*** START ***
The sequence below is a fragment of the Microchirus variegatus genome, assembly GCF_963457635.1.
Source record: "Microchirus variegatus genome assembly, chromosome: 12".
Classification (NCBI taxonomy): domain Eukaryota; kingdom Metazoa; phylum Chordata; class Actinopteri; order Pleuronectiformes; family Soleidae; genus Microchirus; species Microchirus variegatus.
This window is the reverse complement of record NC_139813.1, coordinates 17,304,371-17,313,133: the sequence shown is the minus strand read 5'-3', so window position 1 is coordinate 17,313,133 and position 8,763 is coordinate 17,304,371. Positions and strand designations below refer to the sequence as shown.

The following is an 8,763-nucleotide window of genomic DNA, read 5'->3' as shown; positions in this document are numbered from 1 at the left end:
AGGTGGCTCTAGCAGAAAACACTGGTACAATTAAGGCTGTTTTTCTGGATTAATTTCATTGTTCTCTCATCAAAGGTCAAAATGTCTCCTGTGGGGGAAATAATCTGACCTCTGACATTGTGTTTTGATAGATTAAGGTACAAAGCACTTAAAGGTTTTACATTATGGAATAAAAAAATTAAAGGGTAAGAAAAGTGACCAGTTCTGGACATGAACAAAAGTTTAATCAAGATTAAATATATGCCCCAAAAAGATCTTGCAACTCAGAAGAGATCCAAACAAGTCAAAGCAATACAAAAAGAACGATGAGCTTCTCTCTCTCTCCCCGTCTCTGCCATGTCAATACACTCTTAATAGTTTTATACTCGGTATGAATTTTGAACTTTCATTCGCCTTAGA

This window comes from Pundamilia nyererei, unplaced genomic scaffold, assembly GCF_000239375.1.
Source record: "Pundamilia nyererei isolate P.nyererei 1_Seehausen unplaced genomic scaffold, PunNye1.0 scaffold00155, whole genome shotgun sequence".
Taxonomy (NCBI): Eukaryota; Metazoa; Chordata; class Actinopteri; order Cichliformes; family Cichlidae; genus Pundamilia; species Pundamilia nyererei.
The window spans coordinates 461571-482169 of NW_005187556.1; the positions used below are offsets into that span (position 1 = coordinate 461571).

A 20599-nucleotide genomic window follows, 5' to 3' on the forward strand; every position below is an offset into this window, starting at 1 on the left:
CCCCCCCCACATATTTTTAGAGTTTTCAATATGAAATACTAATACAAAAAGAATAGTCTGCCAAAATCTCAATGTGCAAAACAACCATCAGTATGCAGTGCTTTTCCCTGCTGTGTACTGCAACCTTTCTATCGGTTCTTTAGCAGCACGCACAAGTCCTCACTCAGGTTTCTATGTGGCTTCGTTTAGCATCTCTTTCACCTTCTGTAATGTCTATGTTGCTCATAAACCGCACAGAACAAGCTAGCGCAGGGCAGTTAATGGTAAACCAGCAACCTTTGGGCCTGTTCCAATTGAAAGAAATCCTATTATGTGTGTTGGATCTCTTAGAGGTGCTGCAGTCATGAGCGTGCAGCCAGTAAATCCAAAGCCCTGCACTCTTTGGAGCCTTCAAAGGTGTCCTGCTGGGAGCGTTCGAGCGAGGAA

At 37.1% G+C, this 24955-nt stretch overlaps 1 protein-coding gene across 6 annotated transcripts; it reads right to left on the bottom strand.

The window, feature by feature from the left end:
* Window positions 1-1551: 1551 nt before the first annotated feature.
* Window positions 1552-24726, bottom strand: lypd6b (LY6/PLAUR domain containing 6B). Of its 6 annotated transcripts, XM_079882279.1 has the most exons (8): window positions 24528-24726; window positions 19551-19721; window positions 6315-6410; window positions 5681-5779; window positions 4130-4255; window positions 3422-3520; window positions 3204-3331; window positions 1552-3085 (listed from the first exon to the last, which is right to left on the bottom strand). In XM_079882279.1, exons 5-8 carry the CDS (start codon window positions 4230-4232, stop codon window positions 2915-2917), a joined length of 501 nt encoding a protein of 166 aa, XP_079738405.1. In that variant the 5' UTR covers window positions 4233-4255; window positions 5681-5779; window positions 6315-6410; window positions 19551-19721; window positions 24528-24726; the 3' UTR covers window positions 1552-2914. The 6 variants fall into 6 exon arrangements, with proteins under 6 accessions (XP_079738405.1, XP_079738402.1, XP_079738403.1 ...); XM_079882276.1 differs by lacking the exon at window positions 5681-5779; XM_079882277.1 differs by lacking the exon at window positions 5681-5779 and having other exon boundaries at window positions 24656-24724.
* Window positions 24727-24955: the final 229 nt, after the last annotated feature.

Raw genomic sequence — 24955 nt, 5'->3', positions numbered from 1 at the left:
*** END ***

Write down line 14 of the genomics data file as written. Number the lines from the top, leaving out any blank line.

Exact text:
The window, feature by feature from the left end: